Whilst all this drugging and shagging is going on, Olaf's mother amuses herself by staggering about with a bowl of plastic fruit on her head pretending to be Carmen Miranda.

To be honest this is one of the few films that has ever made me miss living with my parents.

"Shite i måneden fæstet!"

Obviously the director reckoned that all this just wasn't scary enough and in a masterstroke introduces us to a fish-lipped piss stained drugs dealer named Santa Claus (former cinematographer and production manager Hedman) who delivers the drugs inside stuffed animals.


And this is why folk voted Brexit.


Peter and Mary tho' are oblivious to all this, being too busy thrusting and wriggling on top of each other in a very energetic manner to notice the sounds of sobbing and smell of vinegar and shame emanating from the attic.

And when Peter gets himself a job leaving Mary home alone with Olaf and Lila
little does she suspect that she is next on their list of tanked up tottie to be....



As far as short arsed cinema classics go, The Sinful Dwarf is up there (but not too high obviously) with the best.

One of the strangest (and undoubtedly one of the sleaziest) of a small sub-genre of deadly dwarf movies this UK/Danish (with possible US backing too possibly) co-production feels like a weird hybrid of slasher movie, exploitation cheapie, European arthouse and dodgy porn film that's been forced into a rusty old sausage maker, minced and squeezed out onto a filthy, chipped plate before being served up by a club-footed hook-handed harlot with bad breath and breasts like cheese filled condoms.


From it's shocking, head bashing opening thru it's unsettling titles (consisting, as they do of close-ups of wind up toys tottering around gaudy lettering as Danish avant garde composer Ole Ørsted mixes the sound of a troupe of clockwork monkeys banging drums and smashing cymbals with a bass guitar *), The Sinful Dwarf delivers shocks and sleaze by the (scuzzy) bucketful, leaving the audience in need of a good bath and a gallon of mouthwash.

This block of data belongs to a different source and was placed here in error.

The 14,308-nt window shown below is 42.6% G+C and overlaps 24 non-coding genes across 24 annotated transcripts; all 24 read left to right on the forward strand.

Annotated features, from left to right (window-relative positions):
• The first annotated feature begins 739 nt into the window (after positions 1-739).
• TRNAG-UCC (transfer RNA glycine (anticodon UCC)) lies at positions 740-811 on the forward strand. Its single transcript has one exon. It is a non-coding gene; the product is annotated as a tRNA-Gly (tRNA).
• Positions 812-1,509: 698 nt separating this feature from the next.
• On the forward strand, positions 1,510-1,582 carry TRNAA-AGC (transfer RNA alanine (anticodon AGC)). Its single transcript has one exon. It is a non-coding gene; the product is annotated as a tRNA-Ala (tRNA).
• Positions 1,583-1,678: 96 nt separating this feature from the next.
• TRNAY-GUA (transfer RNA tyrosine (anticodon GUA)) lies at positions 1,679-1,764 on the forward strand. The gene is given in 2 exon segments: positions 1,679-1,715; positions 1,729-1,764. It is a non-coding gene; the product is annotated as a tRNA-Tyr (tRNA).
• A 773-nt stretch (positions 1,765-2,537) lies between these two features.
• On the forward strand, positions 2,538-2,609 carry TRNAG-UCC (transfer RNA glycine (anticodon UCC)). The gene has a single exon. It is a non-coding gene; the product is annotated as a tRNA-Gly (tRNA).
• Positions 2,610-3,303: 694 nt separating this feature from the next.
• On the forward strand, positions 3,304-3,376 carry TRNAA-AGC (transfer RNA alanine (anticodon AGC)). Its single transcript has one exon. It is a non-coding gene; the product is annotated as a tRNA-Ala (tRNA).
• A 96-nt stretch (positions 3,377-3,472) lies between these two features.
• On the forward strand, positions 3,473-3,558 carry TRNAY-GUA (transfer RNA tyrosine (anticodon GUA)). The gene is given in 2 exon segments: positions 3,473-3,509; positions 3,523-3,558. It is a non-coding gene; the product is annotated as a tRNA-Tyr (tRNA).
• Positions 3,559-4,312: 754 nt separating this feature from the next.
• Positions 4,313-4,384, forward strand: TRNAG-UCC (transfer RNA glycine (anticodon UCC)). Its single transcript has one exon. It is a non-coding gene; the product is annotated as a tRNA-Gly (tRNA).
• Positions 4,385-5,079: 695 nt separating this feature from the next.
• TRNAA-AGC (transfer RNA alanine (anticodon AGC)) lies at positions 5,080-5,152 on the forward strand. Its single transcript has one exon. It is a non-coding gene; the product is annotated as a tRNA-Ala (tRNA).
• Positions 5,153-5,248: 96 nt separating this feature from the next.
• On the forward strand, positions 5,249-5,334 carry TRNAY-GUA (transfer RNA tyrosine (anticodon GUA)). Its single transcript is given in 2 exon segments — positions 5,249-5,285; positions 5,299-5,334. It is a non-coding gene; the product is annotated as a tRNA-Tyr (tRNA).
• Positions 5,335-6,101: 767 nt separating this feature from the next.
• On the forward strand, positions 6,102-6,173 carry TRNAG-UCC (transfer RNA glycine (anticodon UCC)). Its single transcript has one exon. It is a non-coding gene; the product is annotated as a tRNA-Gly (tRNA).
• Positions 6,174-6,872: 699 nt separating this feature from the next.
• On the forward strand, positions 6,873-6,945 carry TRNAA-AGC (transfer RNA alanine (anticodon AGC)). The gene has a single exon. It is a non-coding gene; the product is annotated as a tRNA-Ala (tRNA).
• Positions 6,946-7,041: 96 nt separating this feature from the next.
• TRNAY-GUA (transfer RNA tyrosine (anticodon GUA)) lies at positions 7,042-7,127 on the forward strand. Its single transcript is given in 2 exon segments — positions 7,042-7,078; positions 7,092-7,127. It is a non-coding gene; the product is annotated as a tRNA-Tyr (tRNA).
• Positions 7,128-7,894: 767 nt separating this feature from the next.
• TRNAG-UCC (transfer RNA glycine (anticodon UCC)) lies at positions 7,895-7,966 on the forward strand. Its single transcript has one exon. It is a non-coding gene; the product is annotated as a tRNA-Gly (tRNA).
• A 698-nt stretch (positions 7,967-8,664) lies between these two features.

Honestly, it's THAT good a movie.



"Is it in yet?"

And what of the ‘sinful' dwarf himself?

Sporting a greasy moptop, a huge tombstone grin and (very) kissy lips, Torben Bille is truly magnificent. Hobbling around and lusting over anything with breasts, his 'unique' lisping delivering of his English dialogue is a masterclass in villainy, coming across like the bastard son of Don Estelle and Jimmy Krankie on crack, trapped in an endless summer season review in Torquay.


Plus when you realize that he and Anne Sparrow were actually a couple during filming the whole scummy, spanked arseness of the proceedings take on an even more sleazy - and slightly more erotic if I'm honest - turn.

Full of 'wah wah' guitars and close-ups of sagging, old men arses thrusting up and down on drugged up, dirt covered girls this is one of those rare films that genuinely does have something for everyone and not even hatchet man Vidal Raski’s lacklustre direction can ruin it.

Essential viewing for the whole family.

But especially your Uncle Peter.








*And you can hear it here.